Jimmystats: The 2016 Schedule by Stats Comment Count

Seth February 23rd, 2016 at 4:24 PM


As some noticed on the twitters I've begun putting together the stat boxes for this year's HTTV opponent previews. I figured I might as well share some of that data here in one place.

FEI and S&P+ things: Champion stats by the two resident best internet football stats guys. Brian Fremeau (@bcfremeau) of Football Outsiders, and Bill Connelly (@SBN_BillC) of that and Football Study Hall on SBNation.

Connelly is responsible for, among other stats, S&P+ ratings (for offense, defense, etc.), which are derived from play-by-play and drive data of every FBS game. S&P+ measures four of five factors that determine game outcomes: efficiency, explosiveness, field position, and finishing drives. The fifth, turnovers, is relatively random so it's left out except as extra weight on sack rates, a thing that will effect at least one weird number we'll see. Garbage time is removed, and it's all weighted by opponents.

He also puts out pre-season projections based on recruiting, returning production, and front-weighted S&P+ of the last five years. Michigan's opponents by Bill C's Projected 2016 S&P+:

School S&P+ Rk/128 Recruiting Ret Prod 5-yr
Michigan 19.3 6th 14th 5th 17th
Ohio State 16.4 14th 5th 18th 3rd
Michigan State 13.5 22nd 18th 30th 12th
Penn State 11.3 28th 17th 39th 29th
Wisconsin 8.3 37th 33rd 60th 15th
Iowa 8.1 38th 49th 32nd 48th
Indiana 3.9 56th 55th 57th 75th
Maryland 2.9 62nd 47th 65th 77th
Illinois 0.4 76th 67th 76th 73rd
Colorado -2.2 82nd 50th 87th 101st
Rutgers -3.1 87th 60th 93rd 84th
Central Florida -7.0 99th 57th 113th 70th
Hawaii -13.4 118th 102nd 116th 120th

Not a lot of play in that schedule; the big rivals look to remain tough tests but that's it for the expected Top 25. The first two games should be good tuneups for O'Korn/whoever.

Brian Fremeau made FEI and F/+, based on opponent-adjusted drive efficiency. Clock kills and garbage time are filtered out, and strength of schedule is factored in. Since it's an overall efficiency thing I prefer to use FEI as a single-stat measure of an offense or defense, while going to the play-by-play nature of S&P+, I tend to use that and the raw, sack-adjusted* yards per play, to represent an offense and defense's run/pass splits.

Those and more after [The jump.]

* [The NCAA treats sacks as rushing, which doesn't make sense. So every year I take the NCAA's base stats and treat sacks as pass plays.This makes a huge difference. I've put them in a Google Doc if you want at 'em.]

2015 Offenses of Michigan's '16 opponents (ranked by FEI)

Offense Run% OFEI Rush YPC Ru S&P+ Pa YPA Pa S&P+
MSU 54% 0.61 (23rd) 4.2 (113th) 94.6 (97th) 6.8 (48th) 115.8 (30th)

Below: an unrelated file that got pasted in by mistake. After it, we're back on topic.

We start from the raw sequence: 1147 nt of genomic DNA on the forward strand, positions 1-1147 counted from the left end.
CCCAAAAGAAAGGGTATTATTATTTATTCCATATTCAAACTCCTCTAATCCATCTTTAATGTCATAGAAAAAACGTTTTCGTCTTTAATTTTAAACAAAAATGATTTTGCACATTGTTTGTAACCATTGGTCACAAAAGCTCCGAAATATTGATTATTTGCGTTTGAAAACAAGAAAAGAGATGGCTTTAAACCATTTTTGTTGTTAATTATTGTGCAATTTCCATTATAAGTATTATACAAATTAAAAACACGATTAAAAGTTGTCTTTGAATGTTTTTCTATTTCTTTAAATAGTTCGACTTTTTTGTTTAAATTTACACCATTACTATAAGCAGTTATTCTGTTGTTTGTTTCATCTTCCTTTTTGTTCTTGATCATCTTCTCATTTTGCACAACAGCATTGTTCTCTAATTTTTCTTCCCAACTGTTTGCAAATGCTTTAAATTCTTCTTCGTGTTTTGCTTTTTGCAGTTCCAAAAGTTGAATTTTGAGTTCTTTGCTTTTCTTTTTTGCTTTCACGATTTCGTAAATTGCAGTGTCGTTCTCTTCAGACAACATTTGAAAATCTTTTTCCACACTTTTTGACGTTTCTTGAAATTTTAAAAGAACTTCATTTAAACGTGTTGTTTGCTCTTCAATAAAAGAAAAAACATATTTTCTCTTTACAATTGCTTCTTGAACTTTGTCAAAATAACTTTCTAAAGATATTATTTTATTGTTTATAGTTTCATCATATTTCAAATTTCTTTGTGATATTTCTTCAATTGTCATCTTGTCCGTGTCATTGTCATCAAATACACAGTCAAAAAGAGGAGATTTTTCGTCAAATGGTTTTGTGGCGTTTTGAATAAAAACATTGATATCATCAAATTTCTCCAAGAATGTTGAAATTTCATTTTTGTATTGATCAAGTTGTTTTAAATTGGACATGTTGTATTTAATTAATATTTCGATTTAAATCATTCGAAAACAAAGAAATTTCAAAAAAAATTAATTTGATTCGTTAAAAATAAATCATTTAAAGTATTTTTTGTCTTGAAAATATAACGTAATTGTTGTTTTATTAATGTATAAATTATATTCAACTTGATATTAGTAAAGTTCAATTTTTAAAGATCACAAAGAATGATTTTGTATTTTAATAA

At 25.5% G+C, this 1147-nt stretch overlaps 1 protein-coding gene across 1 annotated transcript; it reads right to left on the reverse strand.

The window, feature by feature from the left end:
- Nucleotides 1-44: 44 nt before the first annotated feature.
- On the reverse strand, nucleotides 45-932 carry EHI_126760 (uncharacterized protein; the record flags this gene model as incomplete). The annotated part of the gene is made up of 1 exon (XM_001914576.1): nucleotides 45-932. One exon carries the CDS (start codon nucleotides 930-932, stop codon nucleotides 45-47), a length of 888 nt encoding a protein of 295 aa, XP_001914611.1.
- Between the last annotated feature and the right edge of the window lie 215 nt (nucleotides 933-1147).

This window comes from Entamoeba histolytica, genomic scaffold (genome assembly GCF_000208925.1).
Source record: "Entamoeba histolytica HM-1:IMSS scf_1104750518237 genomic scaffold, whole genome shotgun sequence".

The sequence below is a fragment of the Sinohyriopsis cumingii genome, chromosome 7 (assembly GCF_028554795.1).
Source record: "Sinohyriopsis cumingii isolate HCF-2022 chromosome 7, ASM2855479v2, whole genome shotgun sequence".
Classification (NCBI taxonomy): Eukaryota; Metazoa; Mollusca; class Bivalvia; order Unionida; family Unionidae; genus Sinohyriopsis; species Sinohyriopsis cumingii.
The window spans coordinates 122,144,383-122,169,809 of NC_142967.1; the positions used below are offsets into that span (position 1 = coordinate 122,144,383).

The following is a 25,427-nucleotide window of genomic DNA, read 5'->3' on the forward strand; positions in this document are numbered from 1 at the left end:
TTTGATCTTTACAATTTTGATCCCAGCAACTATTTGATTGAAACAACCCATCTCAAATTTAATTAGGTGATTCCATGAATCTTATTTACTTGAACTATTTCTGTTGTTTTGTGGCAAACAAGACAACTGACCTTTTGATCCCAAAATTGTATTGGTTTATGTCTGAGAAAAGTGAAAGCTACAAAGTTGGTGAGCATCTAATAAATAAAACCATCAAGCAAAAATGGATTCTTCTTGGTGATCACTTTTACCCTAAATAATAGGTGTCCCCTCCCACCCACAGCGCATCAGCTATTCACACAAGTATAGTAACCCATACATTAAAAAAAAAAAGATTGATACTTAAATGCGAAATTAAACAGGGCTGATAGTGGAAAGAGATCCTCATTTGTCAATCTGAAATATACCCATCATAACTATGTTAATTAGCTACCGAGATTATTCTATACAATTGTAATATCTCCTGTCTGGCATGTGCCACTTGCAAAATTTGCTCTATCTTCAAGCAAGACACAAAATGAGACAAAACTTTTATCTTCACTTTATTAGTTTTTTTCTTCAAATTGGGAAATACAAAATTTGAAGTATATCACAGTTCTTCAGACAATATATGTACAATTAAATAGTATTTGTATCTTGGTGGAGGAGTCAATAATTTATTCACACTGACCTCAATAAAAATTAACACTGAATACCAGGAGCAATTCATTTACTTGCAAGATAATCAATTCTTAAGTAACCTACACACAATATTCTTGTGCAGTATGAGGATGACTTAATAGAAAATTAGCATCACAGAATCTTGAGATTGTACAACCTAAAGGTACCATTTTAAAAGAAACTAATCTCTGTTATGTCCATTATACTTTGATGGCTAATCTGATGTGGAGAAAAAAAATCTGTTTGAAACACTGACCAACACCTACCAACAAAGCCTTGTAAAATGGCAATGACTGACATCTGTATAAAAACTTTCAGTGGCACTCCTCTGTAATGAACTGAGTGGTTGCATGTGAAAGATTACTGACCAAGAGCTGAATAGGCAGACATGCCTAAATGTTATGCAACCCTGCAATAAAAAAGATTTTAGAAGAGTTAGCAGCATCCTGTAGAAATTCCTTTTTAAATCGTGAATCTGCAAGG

Indiana 54% 0.57 (25th) 4.9 (79th) 105.6 (56th) 7.9 (20th) 126.3 (11th)
OSU 59% 0.54 (26th) 6.0 (12th) 124.7 (8th) 6.8 (45th) 118.5 (26th)
Iowa 56% 0.39 (31st) 5.1 (63rd) 108.0 (44th) 6.6 (53rd) 108.2 (42nd)
Michigan 48% 0.36 (33rd) 4.5 (97th) 104.6 (60th) 6.9 (40th) 124.5 (17th)
Rutgers 55% -0.01 (56th) 5.1 (70th) 105.1 (58th) 6.3 (66th) 107.7 (46th)
Illinois 38% -0.11 (70th) 4.7 (85th) 103.1 (66th) 5.1 (112th) 101.4 (67th)
Wisconsin 50% -0.15 (80th) 4.4 (108th) 98.7 (80th) 6.3 (64th) 110.2 (39th)
PSU 47% -0.16 (81st) 5.1 (67th) 108.9 (37th) 5.8 (91st) 96.2 (81st)
Maryland 53% -0.28 (91st) 6.2 (7th) 119.6 (12th) 4.7 (119th) 85.8 (107th)
Colorado 49% -0.59 (111th) 4.6 (90th) 97.0 (89th) 5.6 (98th) 88.3 (100th)
Hawaii 49% -1.04 (123rd) 4.6 (88th) 89.6 (110th) 5.0 (114th) 80.7 (113th)
UCF 46% -1.19 (124th) 3.4 (127th) 67.6 (127th) 4.7 (121st) 74.7 (122nd)

The spread between the spread-to-run teams (OSU and Maryland) and the rest is visible. Corey Clement getting hurt was a problem but not the only one that saw Wisconsin's typically top 10 rushing offense drop below even the problematic passing game, though the advanced stats aren't as harsh as that simple yards per carry I highlighted. If the Terps only had a guy capable of throwing a football last year they might have been trouble.

2015 Defenses of Michigan's '16 opponents (ranked by FEI)

Defense DFEI Ru YPC Ru S&P+ Pa YPA Pa S&P+
Ohio State 0.70 (10th) 4.1 (16th) 118.1 (18th) 5.3 (7th) 137.2 (4th)
Michigan State 0.66 (15th) 4.5 (36th) 116.3 (21st) 6.7 (75th) 126.6 (10th)
Penn State 0.59 (19th) 5.0 (70th) 108.7 (39th) 5.3 (8th) 126.7 (9th)
Michigan 0.58 (20th) 4.5 (37th) 113.3 (28th) 4.9 (1st) 125.9 (11th)
Iowa 0.51 (25th) 4.4 (24th) 116.1 (22nd) 5.8 (24th) 105.9 (45th)
Illinois 0.11 (57th) 4.8 (53rd) 102.3 (62nd) 5.3 (9th) 118.4 (17th)
Colorado -0.05 (73rd) 5.7 (110th) 91.7 (95th) 6.1 (40th) 98.7 (72nd)
Maryland -0.08 (77th) 4.4 (26th) 111.8 (34th) 7.3 (95th) 97.2 (76th)
Indiana -0.61 (106th) 5.9 (120th) 90.6 (97th) 7.0 (85th) 91.9 (92nd)
Hawaii -0.68 (110th) 4.9 (66th) 96.8 (81st) 6.9 (84th) 87.5 (106th)
Wisconsin 0.68 (11th) 4.0 (6th) 119.5 (14th) 5.3 (6th) 126.7 (8th)
UCF -0.88 (121st) 5.2 (83rd) 88.2 (106th) 8.5 (123rd) 88.0 (105th)
Rutgers -0.94 (122nd) 5.4 (96th) 90.4 (100th) 8.7 (125th) 75.1 (127th)

Yeah I saw that Michigan State pass S&P+ and was like "What the deuce?" Remember how above I said that Connolly weights sack rate to account for turnovers, since that's the only reliable correlation? MSU's pass rush was fierce to behold, but their sack rate wasn't THAT high. I mean, I watched football last year…

Using base stats (total sacks divided by pass attempts+sacks) their sack rate (7.66%, 27th overall) was around the same as Michigan's (24th overall), and Fremeau's adjusted sack rate had them 17th. For comparison Penn State was 2nd, and they didn't fold against Rutgers, or let Tommy Armstrong gunsling his way to an upset. Granted the Spartans did run into Oregon minus a quarterback with a functional hand, caught the Urban Meyer on the one day of his career he'd wake up as Al Borges, and Bama barely needed to pass when their line was opening running lanes big enough to drive Spartan logic through them. Or perhaps Bill C. found a way to calculated DISRESPEKT to make up for a tempo-free YPA comparable to Hawaii or Indiana's defenses?

AYG, OL Yds, Havoc, TO Rates, etc.

I also included a few readily available stats. The % run traditionally came from the basic sack-adjusted stats, but Football Outsiders included those, presumably absent the garbage time rushes that throw off the numbers, with their FEI stats so I used that. Ditto turnover rate.

Here's the schedule (and Michigan's at the end) and I'll explain those stats below:

Offense Base O O AYG OL Adj. LY T.O. Rate O Adj. Pace
Hawaii Pistol spread 32% (120th) 100.2 (72nd) 4.01% (125th) -7.7 (very slow)
UCF Modern spread 30% (124th) 78.5 (124th) 4.23% (126th) -8.4 (very slow)
Colorado West Coast 43% (79th) 98.1 (83rd) 2.08% (55th) 5.5 (high tempo)
Penn State Zone stretch 39% (106th) 104.6 (45th) 2.17% (62nd) -9.0 (very slow)
Wisconsin Inside zone 45% (65th) 100.5 (70th) 1.93% (41st) -0.1 (normal)
Rutgers Spread option 42% (87th) 104.4 (48th) 2.23% (66th) -4.1 (slowish)